Peter Biskind's 1998 book Easy Riders, Raging Bulls: How the Sex, Drugs and Rock 'n' Roll Generation Saved Hollywood was a trashy, gossip-ridden page-turner that delved into the last great era of American film. As much about who was snorting what and was banging whom, Biskind's book became a must-read among serious film fans. But despite all the salacious details about Hollywood's movers and shakers of the 1970s, Easy Riders also offered great insights into how some of the most important films of the era came to be, and how filmmakers like Francis Ford Coppola, Steven Spielberg, George Lucas and Martin Scorsese rose to power.
Based on Biskind's book, Kenneth Bowser's documentary Easy Riders, Raging Bulls attempts to capture much of the magic of the tome from which it draws inspiration. On some levels, Bowser's film succeeds, acting almost like a brief, CliffsNotes version of the book. But like a vast majority of movies based on books, there is much that never makes it to the screen. Bowser focuses more on the creative and business side of the '70s, and while the sex and drugs are present they don't share center stage as they did in the book. It's almost as if the filmmaker was worried--and rightfully so--that he wouldn't be able to get people to admit to their debauched behavior.
The other problem the film has are the interview participants. Most of the real stars of Biskind's book--Coppola, Lucas, Spielberg, etc.--are noticeably absent. Instead, you get many of the supporting players like Margot Kidder and Karen Black, or filmmakers like John Milius and Peter Bogdanovich. In Biskind's book, the author basically implies that Bogdanovich was not responsible for the genius of The Last Picture Show as much as his wife, Polly Platt. That implication never makes it to the screen, and all we really get is an image of Bogdanovich--a self-important hack--as a gifted filmmaker who seduced his leading actress (Cybill Shepherd) while his wife was on the set.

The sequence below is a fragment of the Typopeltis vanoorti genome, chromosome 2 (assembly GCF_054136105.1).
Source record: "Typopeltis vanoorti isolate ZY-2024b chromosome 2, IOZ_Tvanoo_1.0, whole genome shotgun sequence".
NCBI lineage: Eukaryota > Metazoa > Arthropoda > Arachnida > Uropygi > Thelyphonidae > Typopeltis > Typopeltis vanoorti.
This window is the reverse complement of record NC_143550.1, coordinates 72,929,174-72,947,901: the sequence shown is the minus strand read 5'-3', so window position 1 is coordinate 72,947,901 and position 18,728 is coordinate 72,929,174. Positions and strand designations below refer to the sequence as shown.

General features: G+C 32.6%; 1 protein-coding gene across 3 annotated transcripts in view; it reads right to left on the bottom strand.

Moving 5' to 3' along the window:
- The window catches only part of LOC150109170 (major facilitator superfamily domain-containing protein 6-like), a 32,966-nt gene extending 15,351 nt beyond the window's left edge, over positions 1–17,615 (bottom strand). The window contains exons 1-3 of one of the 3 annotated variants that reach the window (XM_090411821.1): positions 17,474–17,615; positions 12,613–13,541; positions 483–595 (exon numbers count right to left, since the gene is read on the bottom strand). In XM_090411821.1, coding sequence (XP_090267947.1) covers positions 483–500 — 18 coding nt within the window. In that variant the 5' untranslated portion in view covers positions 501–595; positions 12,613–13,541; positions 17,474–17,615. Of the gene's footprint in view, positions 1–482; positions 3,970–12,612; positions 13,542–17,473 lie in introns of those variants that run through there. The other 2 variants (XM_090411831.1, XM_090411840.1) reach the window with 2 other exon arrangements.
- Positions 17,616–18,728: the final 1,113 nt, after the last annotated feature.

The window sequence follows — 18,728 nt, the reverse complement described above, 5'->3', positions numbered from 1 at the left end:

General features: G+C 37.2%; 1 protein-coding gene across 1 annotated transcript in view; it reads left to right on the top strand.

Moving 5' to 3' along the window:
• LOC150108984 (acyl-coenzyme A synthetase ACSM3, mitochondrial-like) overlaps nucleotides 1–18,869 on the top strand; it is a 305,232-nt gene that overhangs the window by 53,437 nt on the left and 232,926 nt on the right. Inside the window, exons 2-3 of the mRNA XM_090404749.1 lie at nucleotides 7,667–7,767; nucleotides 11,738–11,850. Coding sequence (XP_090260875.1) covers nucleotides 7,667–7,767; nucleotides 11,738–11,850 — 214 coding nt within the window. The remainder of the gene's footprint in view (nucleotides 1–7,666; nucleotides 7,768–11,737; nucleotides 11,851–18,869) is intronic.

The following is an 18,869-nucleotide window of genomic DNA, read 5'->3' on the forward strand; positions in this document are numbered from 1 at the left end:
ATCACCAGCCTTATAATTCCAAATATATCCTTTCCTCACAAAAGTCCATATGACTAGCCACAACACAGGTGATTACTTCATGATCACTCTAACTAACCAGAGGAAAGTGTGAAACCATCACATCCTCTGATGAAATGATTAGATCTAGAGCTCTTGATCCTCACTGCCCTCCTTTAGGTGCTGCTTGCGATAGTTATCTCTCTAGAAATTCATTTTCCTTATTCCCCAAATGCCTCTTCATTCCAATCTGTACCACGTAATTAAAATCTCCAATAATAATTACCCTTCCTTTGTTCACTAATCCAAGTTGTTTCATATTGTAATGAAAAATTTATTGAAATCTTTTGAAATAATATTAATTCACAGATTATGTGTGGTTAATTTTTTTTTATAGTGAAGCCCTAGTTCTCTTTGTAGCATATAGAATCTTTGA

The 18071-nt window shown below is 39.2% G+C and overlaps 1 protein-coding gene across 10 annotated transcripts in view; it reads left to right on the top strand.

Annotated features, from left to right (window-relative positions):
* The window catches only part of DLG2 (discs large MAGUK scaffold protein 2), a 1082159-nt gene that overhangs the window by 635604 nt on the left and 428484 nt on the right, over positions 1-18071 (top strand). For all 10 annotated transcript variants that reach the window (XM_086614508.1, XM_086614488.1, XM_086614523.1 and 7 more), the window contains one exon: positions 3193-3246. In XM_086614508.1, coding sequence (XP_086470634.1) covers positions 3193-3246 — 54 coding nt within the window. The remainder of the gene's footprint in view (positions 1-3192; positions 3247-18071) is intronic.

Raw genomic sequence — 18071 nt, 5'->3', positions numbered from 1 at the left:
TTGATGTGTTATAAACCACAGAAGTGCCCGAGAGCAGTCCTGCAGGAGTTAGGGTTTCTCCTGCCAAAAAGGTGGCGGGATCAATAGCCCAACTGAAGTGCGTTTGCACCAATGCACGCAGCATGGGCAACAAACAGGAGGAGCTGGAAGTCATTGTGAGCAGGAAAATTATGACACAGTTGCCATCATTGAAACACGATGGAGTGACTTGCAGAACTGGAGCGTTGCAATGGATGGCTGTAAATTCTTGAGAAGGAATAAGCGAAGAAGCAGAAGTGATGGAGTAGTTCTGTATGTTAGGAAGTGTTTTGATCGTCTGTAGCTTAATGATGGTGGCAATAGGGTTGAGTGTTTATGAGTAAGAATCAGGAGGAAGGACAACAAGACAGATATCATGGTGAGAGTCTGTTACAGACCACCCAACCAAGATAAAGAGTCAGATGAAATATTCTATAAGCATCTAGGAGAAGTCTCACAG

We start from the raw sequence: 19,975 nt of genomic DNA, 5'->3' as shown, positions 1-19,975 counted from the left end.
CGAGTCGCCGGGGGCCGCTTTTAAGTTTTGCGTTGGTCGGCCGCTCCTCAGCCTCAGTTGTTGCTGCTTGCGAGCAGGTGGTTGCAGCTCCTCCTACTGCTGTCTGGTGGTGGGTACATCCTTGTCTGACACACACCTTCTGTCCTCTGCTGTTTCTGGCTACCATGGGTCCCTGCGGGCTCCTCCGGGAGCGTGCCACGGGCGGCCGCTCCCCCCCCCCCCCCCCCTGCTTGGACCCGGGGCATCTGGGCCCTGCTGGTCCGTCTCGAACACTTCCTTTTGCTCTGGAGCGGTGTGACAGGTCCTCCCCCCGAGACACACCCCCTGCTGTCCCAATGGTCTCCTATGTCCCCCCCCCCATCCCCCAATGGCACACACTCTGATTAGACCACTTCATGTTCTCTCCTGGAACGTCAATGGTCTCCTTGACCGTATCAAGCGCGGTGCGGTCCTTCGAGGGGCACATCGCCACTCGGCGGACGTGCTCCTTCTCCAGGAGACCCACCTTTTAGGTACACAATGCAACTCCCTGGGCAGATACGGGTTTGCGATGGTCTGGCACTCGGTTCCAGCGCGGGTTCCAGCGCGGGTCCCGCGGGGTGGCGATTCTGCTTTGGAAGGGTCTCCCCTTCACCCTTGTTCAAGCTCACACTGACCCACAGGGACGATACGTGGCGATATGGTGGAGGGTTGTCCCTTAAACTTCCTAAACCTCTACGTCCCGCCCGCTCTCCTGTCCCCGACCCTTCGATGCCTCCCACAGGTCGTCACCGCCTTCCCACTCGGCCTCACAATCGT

Recently released on DVD, Easy Riders, Raging Bulls features a second bonus disc with several "mini-docs." Basically, these bonus docs are culled bits of interviews that didn't make it into the final film. Some of the material works better than the actual film. And the bonus footage of Bogdanovich serves as proof that he really is an asshole.
Despite some of its weaknesses, Easy Riders, Raging Bulls is a good documentary. If you're unfamiliar with this era in Hollywood--and haven't read the book--it's an even better film. If you were to watch this film, along with IFC Films' similar documentary A Decade Under the Influence, and the brilliant The Kid Stays in the Picture, you're going to get a pretty decent crash-course in '70s cinema.